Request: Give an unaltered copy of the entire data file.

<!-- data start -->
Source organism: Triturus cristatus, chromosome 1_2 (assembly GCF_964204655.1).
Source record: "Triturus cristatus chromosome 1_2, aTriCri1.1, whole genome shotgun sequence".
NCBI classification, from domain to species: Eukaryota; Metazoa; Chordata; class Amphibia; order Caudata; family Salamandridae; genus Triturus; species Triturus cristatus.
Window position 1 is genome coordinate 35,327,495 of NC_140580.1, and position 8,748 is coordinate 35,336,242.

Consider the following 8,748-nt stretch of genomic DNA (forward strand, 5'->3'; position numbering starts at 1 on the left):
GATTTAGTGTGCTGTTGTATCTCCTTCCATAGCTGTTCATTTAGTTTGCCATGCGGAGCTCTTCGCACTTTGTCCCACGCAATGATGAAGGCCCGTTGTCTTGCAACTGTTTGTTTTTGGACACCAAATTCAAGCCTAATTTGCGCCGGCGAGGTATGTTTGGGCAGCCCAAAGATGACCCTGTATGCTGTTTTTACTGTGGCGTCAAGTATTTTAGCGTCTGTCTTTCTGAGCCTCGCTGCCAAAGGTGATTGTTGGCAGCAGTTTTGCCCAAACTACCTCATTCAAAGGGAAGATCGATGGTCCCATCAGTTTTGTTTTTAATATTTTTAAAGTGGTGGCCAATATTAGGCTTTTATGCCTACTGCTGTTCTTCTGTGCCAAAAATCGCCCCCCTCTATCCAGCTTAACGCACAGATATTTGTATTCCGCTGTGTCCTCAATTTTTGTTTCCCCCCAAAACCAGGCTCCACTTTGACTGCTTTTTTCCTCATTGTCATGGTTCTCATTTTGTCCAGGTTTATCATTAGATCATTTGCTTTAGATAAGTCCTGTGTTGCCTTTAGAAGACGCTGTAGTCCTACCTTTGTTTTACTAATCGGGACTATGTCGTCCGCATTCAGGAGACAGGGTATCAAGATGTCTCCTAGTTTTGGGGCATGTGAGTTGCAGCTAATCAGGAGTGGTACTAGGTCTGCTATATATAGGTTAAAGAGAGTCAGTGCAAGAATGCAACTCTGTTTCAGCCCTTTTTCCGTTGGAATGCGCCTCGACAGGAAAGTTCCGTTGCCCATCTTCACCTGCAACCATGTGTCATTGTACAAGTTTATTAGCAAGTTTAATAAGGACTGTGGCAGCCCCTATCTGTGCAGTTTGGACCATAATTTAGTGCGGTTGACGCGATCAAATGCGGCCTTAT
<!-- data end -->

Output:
Source organism: Triturus cristatus, chromosome 1_2 (assembly GCF_964204655.1).
Source record: "Triturus cristatus chromosome 1_2, aTriCri1.1, whole genome shotgun sequence".
NCBI classification, from domain to species: Eukaryota; Metazoa; Chordata; class Amphibia; order Caudata; family Salamandridae; genus Triturus; species Triturus cristatus.
Window position 1 is genome coordinate 35,327,495 of NC_140580.1, and position 8,748 is coordinate 35,336,242.

Consider the following 8,748-nt stretch of genomic DNA (forward strand, 5'->3'; position numbering starts at 1 on the left):
GATTTAGTGTGCTGTTGTATCTCCTTCCATAGCTGTTCATTTAGTTTGCCATGCGGAGCTCTTCGCACTTTGTCCCACGCAATGATGAAGGCCCGTTGTCTTGCAACTGTTTGTTTTTGGACACCAAATTCAAGCCTAATTTGCGCCGGCGAGGTATGTTTGGGCAGCCCAAAGATGACCCTGTATGCTGTTTTTACTGTGGCGTCAAGTATTTTAGCGTCTGTCTTTCTGAGCCTCGCTGCCAAAGGTGATTGTTGGCAGCAGTTTTGCCCAAACTACCTCATTCAAAGGGAAGATCGATGGTCCCATCAGTTTTGTTTTTAATATTTTTAAAGTGGTGGCCAATATTAGGCTTTTATGCCTACTGCTGTTCTTCTGTGCCAAAAATCGCCCCCCTCTATCCAGCTTAACGCACAGATATTTGTATTCCGCTGTGTCCTCAATTTTTGTTTCCCCCCAAAACCAGGCTCCACTTTGACTGCTTTTTTCCTCATTGTCATGGTTCTCATTTTGTCCAGGTTTATCATTAGATCATTTGCTTTAGATAAGTCCTGTGTTGCCTTTAGAAGACGCTGTAGTCCTACCTTTGTTTTACTAATCGGGACTATGTCGTCCGCATTCAGGAGACAGGGTATCAAGATGTCTCCTAGTTTTGGGGCATGTGAGTTGCAGCTAATCAGGAGTGGTACTAGGTCTGCTATATATAGGTTAAAGAGAGTCAGTGCAAGAATGCAACTCTGTTTCAGCCCTTTTTCCGTTGGAATGCGCCTCGACAGGAAAGTTCCGTTGCCCATCTTCACCTGCAACCATGTGTCATTGTACAAGTTTATTAGCAAGTTTAATAAGGACTGTGGCAGCCCCTATCTGTGCAGTTTGGACCATAATTTAGTGCGGTTGACGCGATCAAATGCGGCCTTAT